For P·P·O·W’s first year at Frieze New York the gallery will show works by Sarah Oppenheimer, Adam Putnam, and Martin Wong. The booth is conceived of as a collaborative installation between Oppenheimer and Putnam, and will include original works by both artists, as well as a historical work by Wong that connects the two installations. Oppenheimer’s work both disorients and clarifies our experience of the built environment. Intervening upon the ubiquitous architectural array, Oppenheimer challenges us to notice the spaces we inhabit. The booth will feature Oppenheimer’s new sculpture P-01(14). The piece will collapse multiple spaces onto a single surface, thereby scrambling the perceived singularity of place.
Adam Putnam will respond to Oppenheimer’s P-01(14) with his own intervention, which will include a series of photographs and a sculpture. Through a multi-media discipline that includes performance, drawing, and photography, Putnam grapples with the body's relationship to its environment. He explores the idea of the physical self as being one with architecture and space, and brings intimacy into his work through the blurring of these lines. This abstraction of the relationship between the individual being and the physical architecture upends the traditional hierarchy through which we perceive ourselves in a space, positioning the body as second to its environment, and calling attention to the psychological depth of light and dark within space.
Putnam and Oppenheimer’s selection of Wong’s brick painting Heaven, 1988, emphasizes all three artists’ interest in surfaces and dimensionality. Putnam explains, “I cannot escape an idea that there is fractal dimension to the work where any meaning found is contained within itself and does not refer to an outside reality. If a fractal is a whole that is comprised of smaller units of itself, like bricks in a façade, then perhaps each canvas is a brick, made in a small room in a tenement apartment building with the largest painting being the size of his living room wall….”
Adam Putnam engages in a variety of media, spanning performance, drawing and photography. The work of Adam Putnam has been included in various exhibitions worldwide, most notably: the Whitney Biennial, New York (2008); the 2nd Moscow Biennial, Moscow (2007); the Busan Biennial, South Korea (2008); MoMA PS1, New York (2007); and The Astrup Fearnley Museum, Oslo (2005). Curatorial projects have included an exhibition of Martin Wong entitled Everything Must Go at P·P·O·W (2009) and Blow Both of Us at Participant Inc. (2007). Recent projects include solo exhibitions at Locust Projects, Miami, (2012) and at Artpace, San Antonio (2013). Most recently Putnam's work was included in an exhibition curated by Tyler Coburn at Galerie Mezzanin in Vienna (2013). He will have a solo-exhibition with P·P·O·W in September (2014).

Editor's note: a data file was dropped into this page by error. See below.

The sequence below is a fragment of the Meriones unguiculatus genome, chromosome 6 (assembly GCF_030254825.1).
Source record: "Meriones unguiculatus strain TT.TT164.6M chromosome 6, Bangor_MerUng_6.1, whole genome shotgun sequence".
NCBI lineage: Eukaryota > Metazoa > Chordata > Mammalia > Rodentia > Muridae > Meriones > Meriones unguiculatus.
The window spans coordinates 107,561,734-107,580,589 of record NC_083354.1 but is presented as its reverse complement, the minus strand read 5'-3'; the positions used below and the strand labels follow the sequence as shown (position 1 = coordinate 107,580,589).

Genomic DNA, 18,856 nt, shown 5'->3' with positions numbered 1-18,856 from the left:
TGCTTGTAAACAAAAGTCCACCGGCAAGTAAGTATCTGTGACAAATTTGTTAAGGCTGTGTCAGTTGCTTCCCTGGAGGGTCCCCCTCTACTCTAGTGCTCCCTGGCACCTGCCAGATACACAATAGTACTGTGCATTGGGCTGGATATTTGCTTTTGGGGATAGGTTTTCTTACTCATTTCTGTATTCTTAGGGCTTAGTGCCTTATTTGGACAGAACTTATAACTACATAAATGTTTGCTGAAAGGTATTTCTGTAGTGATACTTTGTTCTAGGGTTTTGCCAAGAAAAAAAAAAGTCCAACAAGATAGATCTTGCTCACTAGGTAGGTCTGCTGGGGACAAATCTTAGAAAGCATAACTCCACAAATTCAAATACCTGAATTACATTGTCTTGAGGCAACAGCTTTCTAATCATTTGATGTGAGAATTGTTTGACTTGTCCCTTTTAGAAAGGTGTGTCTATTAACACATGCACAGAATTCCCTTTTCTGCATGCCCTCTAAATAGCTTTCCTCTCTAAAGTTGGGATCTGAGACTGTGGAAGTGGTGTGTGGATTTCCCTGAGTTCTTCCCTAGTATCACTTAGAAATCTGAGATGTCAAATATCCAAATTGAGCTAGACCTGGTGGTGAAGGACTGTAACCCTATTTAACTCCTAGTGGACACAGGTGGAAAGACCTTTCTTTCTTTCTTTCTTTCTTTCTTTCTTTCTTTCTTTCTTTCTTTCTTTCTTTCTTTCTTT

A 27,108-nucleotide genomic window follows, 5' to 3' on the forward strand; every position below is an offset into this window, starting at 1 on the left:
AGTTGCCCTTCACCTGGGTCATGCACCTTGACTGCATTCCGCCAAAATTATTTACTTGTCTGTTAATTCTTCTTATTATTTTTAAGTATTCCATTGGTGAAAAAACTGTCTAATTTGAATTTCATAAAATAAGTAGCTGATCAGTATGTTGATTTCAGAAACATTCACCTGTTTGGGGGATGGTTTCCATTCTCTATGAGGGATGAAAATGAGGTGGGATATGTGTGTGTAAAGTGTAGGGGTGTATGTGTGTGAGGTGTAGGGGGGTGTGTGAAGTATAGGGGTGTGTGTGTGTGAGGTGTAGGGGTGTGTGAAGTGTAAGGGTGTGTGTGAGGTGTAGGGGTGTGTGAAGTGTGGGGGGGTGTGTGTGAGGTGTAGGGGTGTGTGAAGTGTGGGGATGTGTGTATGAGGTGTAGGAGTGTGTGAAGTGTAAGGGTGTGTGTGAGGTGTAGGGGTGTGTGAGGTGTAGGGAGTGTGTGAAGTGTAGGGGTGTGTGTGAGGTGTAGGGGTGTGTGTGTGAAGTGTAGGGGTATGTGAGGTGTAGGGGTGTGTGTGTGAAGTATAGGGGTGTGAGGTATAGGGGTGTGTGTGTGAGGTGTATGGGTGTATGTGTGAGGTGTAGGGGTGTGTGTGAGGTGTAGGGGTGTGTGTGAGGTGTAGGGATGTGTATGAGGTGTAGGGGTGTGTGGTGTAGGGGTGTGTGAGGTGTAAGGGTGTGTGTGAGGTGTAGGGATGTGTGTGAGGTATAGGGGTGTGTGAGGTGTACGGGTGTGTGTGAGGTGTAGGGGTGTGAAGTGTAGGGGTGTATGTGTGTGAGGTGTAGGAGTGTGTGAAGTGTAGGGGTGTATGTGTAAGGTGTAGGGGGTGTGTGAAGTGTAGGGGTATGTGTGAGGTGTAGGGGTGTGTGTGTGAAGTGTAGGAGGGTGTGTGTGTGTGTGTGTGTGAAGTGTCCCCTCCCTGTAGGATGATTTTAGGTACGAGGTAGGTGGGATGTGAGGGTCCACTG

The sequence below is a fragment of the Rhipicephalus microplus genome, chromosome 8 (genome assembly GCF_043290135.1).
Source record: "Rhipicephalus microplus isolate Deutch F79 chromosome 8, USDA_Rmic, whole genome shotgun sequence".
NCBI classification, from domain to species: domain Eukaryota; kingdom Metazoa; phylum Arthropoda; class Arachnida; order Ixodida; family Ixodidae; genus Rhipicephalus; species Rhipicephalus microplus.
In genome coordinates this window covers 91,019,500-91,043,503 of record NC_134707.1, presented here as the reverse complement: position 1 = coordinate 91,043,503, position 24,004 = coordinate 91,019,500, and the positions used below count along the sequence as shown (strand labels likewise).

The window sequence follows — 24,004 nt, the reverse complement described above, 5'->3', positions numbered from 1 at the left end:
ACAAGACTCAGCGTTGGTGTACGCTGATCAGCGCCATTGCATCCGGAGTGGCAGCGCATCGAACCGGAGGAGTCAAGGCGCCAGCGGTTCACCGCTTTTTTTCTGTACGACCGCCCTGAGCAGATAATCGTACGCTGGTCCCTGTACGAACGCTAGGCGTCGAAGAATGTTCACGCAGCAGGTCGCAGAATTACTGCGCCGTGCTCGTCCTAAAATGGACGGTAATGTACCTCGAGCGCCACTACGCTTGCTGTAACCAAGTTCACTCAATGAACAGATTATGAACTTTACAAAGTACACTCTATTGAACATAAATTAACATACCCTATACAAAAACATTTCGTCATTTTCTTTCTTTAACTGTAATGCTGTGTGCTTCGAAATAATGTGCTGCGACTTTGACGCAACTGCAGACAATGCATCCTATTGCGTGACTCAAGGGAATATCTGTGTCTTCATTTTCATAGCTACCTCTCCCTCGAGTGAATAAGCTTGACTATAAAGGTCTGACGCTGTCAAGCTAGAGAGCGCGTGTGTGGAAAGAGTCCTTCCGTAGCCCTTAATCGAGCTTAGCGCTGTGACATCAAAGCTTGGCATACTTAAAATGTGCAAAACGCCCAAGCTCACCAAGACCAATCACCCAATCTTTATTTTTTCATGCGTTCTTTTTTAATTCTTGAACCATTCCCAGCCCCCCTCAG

Sarah Oppenheimer was awarded the Rome Prize Fellowship in 2010-2011 and the Joan Mitchell Foundation Grant in 2011. Austin-born Oppenheimer has been the focus of solo exhibitions held at: Baltimore Museum of Art, Baltimore, MD (2012); P·P·O·W, New York (2012 and 2006); von Bartha Garage, Basel (2010); Saint Louis Art Museum, St Louis, MO (2008); and The Drawing Center, New York (2002). Select group shows include Factory Direct, The Andy Warhol Museum, Pittsburgh (2012); and Automatic Cities, Museum of Contemporary Art San Diego (2009). Oppenheimer has forthcoming exhibitions at Kunsthaus Baselland (May 2014) and Annely Juda Fine Art, London (2015).
Martin Wong (1946-1999) was born in Portland, Oregon and raised in the Chinatown district of San Francisco, California. He studied ceramics at Humboldt State University, graduating in 1968. During the '70s he was active in the San Francisco Bay Area art scene, and was involved with the performance art groups The Cockettes and Angels of Light. In 1978 he moved to Manhattan, eventually settling in the Lower East Side, where his attention turned exclusively to painting. Wong died in San Francisco from an AIDS related illness in 1999. The Martin Wong Foundation has been created in his memory. Wong's work can be found in museum collections including: The Metropolitan Museum of Art, New York; The Museum of Modern Art, New York; The Bronx Museum of the Arts, New York; de Young Museum, San Francisco; The Art Institute of Chicago, Chicago; Whitney Museum of American Art, New York; and San Francisco Museum of Modern Art., New York The Martin Wong Papers reside at the Fales Library, New York University. He had a one person show Sweet Oblivion at the New Museum in 1998. The Museum of the City of New York is currently exhibiting Martin Wong’s Graffiti Collection in an exhibition titled City as Canvas, which will be on view through August 2014.